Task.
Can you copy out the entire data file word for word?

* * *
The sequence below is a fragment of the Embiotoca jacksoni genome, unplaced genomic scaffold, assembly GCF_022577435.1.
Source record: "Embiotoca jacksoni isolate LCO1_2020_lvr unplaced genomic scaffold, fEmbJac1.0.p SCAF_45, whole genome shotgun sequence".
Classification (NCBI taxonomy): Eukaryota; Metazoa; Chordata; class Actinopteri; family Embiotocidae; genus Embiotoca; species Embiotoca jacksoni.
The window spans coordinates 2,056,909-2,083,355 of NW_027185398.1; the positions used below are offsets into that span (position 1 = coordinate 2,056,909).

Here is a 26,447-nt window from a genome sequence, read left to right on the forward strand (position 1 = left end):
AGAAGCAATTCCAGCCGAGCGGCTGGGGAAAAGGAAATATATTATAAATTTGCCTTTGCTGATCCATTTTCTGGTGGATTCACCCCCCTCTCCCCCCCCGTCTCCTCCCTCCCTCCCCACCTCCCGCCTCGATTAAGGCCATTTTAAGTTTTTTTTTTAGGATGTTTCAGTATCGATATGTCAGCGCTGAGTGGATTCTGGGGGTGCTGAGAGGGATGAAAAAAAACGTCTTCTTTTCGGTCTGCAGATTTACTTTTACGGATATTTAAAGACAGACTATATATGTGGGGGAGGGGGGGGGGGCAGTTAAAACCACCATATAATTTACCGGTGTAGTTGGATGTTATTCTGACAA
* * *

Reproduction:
The sequence below is a fragment of the Embiotoca jacksoni genome, unplaced genomic scaffold, assembly GCF_022577435.1.
Source record: "Embiotoca jacksoni isolate LCO1_2020_lvr unplaced genomic scaffold, fEmbJac1.0.p SCAF_45, whole genome shotgun sequence".
Classification (NCBI taxonomy): Eukaryota; Metazoa; Chordata; class Actinopteri; family Embiotocidae; genus Embiotoca; species Embiotoca jacksoni.
The window spans coordinates 2,056,909-2,083,355 of NW_027185398.1; the positions used below are offsets into that span (position 1 = coordinate 2,056,909).

Here is a 26,447-nt window from a genome sequence, read left to right on the forward strand (position 1 = left end):
AGAAGCAATTCCAGCCGAGCGGCTGGGGAAAAGGAAATATATTATAAATTTGCCTTTGCTGATCCATTTTCTGGTGGATTCACCCCCCTCTCCCCCCCCGTCTCCTCCCTCCCTCCCCACCTCCCGCCTCGATTAAGGCCATTTTAAGTTTTTTTTTTAGGATGTTTCAGTATCGATATGTCAGCGCTGAGTGGATTCTGGGGGTGCTGAGAGGGATGAAAAAAAACGTCTTCTTTTCGGTCTGCAGATTTACTTTTACGGATATTTAAAGACAGACTATATATGTGGGGGAGGGGGGGGGGGCAGTTAAAACCACCATATAATTTACCGGTGTAGTTGGATGTTATTCTGACAA